Written By: - Date published: 9:35 am, March 9th, 2014 - 33 comments
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Our export-led economy is a rock-star according to those on the right. Australia kept us going, and now, despite the EU still spluttering, we can fly because China will buy all our milk powder. Which we can keep making more of without destroying our ‘clean green’ country somehow.
But there’s a potential flaw in putting all your eggs in one China basket, as a number of BBC stories have been revealing.
First came Robert Peston looking at the level of debt and subsidies that sustains Chinese growth since the GFC and the West buying fewer Chinese goods.
Over the past few years, China has built a new skyscraper every five days, more than 30 airports, metros in 25 cities, the three longest bridges in the world, more than 6,000 miles of high speed railway lines, 26,000 miles of motorway, and both commercial and residential property developments on a mind-boggling scale.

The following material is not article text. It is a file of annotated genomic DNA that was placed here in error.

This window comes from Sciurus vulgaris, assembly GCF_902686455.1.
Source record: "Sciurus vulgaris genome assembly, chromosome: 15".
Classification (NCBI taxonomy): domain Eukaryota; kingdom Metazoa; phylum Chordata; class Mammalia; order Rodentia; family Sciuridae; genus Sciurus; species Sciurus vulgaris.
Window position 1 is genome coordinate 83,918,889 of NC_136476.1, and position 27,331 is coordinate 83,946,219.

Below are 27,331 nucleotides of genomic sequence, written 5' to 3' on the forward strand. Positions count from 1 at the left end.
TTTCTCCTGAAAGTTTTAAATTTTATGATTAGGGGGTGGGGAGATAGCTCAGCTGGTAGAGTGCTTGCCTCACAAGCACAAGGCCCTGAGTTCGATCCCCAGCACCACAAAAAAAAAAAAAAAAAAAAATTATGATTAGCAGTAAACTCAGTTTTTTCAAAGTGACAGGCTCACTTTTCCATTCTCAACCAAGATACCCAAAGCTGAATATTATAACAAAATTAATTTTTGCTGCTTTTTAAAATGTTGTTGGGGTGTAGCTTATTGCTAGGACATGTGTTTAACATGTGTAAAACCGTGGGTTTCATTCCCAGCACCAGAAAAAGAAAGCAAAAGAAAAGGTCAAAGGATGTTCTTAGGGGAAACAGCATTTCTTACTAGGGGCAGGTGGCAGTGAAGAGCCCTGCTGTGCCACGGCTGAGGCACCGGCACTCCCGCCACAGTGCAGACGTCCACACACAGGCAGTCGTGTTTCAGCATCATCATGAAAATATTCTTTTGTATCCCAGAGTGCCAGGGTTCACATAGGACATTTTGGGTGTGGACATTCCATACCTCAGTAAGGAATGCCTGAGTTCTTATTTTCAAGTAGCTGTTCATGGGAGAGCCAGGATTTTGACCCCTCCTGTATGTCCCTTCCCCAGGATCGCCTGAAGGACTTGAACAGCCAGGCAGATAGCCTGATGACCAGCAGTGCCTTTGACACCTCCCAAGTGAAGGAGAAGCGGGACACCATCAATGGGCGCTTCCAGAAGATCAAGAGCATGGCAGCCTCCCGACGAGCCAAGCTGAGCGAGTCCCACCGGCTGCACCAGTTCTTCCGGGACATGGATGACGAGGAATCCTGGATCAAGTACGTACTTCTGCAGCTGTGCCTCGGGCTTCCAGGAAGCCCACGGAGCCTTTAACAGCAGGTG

There’s unsustainable growth which has Chinese debt at a reputed 200% of GDP, and investment at an unheard of 50% of GDP. It’s building massive ghost cities. The Chinese Banking sector has rapidly expanded from $10 trillion to $25 trillion in a few years – the increase is the size of the entire US commercial banking sector, built up over centuries.
The wheels must surely fall off at some point, but in the meantime, China must grow as the promise from above is wealth instead of democracy and a say. Should that wealth fail…
Next comes Linda Yeuh, looking at the massive shadow banking sector – accounting for 20% of banking in China is unofficial (non-bank) lending – often at interest rates of up to 100%.
Even local government is borrowing as central government promised growth and infrastructure, but didn’t provide the funds to local government to fulfil it.
If you think our fall-out from Finance Companies was bad, it’ll be but a grain of sand compared to what China might be loading up.
And now, we have the first time China is letting a major company default on a Chinese bond. A solar panel firm can’t pay its interest on a 1 billion yuan bond.
Where are they headed, and will they take us with them if we’re depending on them for our exports and recovery?